062 – Chapter 7 – Part 6

How to Apply Time-out In Your Home (continued)

Follow Through, Follow Through, Follow Through

Because this new approach to dealing with misbehavior may be unsettling, your child is likely to test you, maybe even several times, while you both get used to the process. If you react by losing your patience or otherwise give up on time-out, your child will conclude that pushing the limits can deter you from your goals. While this is no more in the child’s best interests than it is yours, the child will not understand this until later, when it becomes clear how much better it is than continuing the old angry exchanges. Thus, it is up to you to demonstrate that you will follow through even in the face of your child’s provocations.

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You can learn many things from children. How much patience you have, for instance.

                                                                      ~Franklin P. Jones

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To follow through, return your child to time-out as many times as necessary. Early on your child may vigorously test your resolve. Be prepared to demonstrate by your actions that you will calmly and consistently follow through for as long as it takes. And take heart: typically even the most challenging children become more responsive to time-out after the first few times.

If a child complains about going to or staying in the time-out (or quiet) place, insist that the child must go. If necessary, lead your child by the hand to go to the time-out area and hold the child there, using as much restraint as – but no more than – is absolutely required to make it clear that the child must comply.

I do not recommend shutting or locking a child away from parents because this is too frightening for young children and too angering for older ones. With some creative planning, you may be able to restrain a younger child in a bedroom if you use an approach that maintains communication between the child and the rest of the family. Some parents use inexpensive portable gates, even one above the other to deter kids who are good climbers. Others have described securing the partly open door against a wood block or book on the floor, using a towel around the door knob so as to avoid marring the finish. The idea is to assure that the child cannot leave the room, will not be hurt, and can still sense family in the rest of the house. Just be certain to tie things securely so that there is no chance for them to slip and smash little fingers. Since an arrangement that allows the child to hear you means that you will be able to hear the child, resolve not to react to loud complaints.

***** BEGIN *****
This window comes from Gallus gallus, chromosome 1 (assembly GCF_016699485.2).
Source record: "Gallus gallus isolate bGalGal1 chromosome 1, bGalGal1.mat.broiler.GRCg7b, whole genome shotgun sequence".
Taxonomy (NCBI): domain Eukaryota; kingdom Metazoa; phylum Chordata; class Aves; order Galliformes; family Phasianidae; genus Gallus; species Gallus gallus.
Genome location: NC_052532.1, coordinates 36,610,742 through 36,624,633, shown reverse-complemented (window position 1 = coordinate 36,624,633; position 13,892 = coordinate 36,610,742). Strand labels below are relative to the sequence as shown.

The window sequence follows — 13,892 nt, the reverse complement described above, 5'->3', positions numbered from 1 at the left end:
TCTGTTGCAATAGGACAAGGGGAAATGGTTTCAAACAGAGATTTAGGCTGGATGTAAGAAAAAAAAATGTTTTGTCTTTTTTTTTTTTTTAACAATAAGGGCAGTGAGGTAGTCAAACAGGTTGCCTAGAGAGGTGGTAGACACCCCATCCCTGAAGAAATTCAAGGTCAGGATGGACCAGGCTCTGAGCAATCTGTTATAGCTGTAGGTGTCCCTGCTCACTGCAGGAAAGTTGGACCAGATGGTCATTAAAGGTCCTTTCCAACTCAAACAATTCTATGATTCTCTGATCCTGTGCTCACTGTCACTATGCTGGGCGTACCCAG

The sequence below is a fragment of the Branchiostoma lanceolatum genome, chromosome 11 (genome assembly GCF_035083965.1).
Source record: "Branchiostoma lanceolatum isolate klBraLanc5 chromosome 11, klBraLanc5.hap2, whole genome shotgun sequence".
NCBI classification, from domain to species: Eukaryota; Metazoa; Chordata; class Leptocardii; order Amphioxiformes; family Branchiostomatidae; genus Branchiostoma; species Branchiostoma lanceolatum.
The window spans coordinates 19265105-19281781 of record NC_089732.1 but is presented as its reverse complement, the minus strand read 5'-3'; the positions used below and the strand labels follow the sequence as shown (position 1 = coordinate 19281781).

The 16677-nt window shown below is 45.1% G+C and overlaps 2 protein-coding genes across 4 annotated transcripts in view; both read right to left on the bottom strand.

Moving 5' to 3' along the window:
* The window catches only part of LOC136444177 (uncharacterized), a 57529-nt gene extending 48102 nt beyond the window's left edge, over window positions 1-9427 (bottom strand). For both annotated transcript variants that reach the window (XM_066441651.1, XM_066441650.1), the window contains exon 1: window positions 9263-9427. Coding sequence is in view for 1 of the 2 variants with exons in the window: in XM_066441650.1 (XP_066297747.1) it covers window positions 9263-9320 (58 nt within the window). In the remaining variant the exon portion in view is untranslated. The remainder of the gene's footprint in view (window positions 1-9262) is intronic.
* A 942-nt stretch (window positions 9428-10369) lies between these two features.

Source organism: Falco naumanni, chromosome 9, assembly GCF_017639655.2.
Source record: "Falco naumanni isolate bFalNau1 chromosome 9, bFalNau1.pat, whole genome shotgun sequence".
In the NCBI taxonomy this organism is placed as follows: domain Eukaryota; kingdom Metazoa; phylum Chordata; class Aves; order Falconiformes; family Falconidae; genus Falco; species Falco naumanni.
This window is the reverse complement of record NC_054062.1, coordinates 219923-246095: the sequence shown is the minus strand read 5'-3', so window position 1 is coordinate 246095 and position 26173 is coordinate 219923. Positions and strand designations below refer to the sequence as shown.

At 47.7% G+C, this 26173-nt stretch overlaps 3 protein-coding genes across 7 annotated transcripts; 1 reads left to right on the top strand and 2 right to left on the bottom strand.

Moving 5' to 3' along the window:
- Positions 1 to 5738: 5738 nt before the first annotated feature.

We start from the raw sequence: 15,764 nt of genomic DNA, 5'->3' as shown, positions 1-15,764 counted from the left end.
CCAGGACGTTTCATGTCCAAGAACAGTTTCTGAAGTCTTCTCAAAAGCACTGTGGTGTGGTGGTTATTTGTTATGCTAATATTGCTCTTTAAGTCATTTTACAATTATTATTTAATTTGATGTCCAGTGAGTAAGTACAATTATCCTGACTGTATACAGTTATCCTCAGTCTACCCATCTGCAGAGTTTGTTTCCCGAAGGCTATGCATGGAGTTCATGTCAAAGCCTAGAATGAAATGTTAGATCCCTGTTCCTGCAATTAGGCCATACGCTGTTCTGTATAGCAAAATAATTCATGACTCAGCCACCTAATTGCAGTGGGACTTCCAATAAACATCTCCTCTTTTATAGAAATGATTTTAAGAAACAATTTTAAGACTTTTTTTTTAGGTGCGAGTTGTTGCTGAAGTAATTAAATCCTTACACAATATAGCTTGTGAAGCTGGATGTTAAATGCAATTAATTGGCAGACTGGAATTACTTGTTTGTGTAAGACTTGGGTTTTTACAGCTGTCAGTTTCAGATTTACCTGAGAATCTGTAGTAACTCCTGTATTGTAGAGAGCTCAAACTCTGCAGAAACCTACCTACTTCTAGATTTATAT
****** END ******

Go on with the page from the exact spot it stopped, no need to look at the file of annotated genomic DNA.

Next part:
If your child is large and strong and is unwilling to go to the time-out area without an unsettling tussle, consider simply deciding that time-out should be right where you are. For example, if the child is sprawled on the floor, you might say, “Okay, I guess this is a good place for quiet time.” Send any other children away from the area and then just make sure the child stays there until calm. Turn yourself on “robot” to maintain your own calm and use only enough pressure to assure compliance. Be as firm as you must but no more forceful than required to avoid further upset.

If your child is too wild or aggressive to stay in the time-out area using these guidelines without risk of personal harm or damage to property, then you would be well advised to seek direct help from a child and adolescent psychotherapist. Whenever a child is actually willing to fight with those most needed for support, guidance, and love – whenever a child is distraught enough to risk disrupting the most important human relationships – then that child is clearly in need of – and deserves – a careful assessment and whatever treatment is found to be indicated to relieve the situation. Anything less is a formula for lasting severe unhappiness for all concerned as well as the establishment of grossly dysfunctional family relationships.

A Warning: Do not start use of the time-out techniques unless you are confident about your commitment and capacity to follow through fully. Beginning the technique and failing to follow through would simply teach your child that continued resistance and non-compliance will pay off eventually – that if a little fussing doesn’t pay off, then more will. Thus, hold off on using time-out until you are sure you can follow through; you may find that you will become increasingly confident as you experience success with the positive reinforcement aspect of your home program.

 

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